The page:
Parents or guardians and siblings can be a powerful and supportive influence but, occasionally, their advice isn’t helpful. “If parents or guardians have a set idea about college and the young person wants to do a trade, I encourage the parents to take a step back and see that the child has to follow their dream. There’s no cap on education so they can always return to college in a few years if they want to.”

She advises students with an interest in apprenticeships to talk to their guidance counsellor, who can direct them to sources of information.

“They can be well-meaning but direct students towards ‘sensible’ career choices, whereas it is really important that the student makes their own decision and chooses a course that really interests them,” says O’Connor. “Working with parents, it is our job to empower young people and give them the independence and autonomy they need in a supported way.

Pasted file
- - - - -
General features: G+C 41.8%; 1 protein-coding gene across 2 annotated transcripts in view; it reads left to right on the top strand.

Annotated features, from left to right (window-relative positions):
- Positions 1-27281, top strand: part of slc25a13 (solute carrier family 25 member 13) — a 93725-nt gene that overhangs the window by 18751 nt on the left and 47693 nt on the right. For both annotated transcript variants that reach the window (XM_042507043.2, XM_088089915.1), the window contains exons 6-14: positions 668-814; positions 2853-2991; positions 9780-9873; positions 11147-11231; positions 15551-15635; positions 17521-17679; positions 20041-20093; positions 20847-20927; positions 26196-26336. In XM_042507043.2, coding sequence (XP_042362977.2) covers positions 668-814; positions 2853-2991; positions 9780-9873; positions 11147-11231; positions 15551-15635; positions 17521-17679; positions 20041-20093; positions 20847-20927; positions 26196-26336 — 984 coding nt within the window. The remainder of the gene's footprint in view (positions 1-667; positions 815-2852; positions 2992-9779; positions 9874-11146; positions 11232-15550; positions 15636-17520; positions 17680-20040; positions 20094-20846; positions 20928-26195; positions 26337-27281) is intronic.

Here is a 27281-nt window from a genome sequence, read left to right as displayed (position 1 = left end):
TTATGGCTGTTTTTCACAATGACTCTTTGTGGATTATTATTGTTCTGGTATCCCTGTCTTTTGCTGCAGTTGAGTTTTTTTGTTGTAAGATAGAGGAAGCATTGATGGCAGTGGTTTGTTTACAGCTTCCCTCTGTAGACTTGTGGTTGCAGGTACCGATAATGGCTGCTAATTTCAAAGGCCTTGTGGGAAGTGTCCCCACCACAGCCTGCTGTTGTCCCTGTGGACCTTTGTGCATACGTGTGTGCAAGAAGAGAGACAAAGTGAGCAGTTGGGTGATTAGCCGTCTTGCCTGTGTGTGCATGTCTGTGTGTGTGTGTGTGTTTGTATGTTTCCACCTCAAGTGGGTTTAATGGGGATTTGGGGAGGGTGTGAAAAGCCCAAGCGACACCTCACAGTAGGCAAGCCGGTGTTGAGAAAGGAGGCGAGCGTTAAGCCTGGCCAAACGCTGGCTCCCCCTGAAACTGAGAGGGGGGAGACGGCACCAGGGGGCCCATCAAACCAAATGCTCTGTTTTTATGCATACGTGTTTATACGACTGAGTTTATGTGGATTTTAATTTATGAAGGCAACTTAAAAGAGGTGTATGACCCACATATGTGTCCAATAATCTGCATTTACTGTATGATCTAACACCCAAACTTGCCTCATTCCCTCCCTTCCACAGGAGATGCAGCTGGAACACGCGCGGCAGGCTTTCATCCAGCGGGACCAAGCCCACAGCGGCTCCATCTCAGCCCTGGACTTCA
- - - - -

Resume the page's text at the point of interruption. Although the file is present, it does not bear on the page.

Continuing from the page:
“I encourage students to go to the open days of the colleges that they’re particularly interested in,” she adds. “My door is always open and it’s really important for a guidance counsellor to be visible and to check in with the students.”

When it comes to careers, a guidance counsellor’s main role may not be to make decisions for the student but to act as a sounding board: sometimes, talking about your options with a trained professional can help clarify your thoughts.

“We can’t make their decision for them,” says O’Connor. “If they have all the information they need, which they’ll have received through career classes, one-on-one appointments, talks by visitors to the school, aptitude tests, open days and conversations at home, that is as much hand-holding as we can do. Teenagers are often written off as not knowing what is good for them, but they deserve more credit than that. Once they are empowered to believe in themselves, they can make informed and confident decisions.”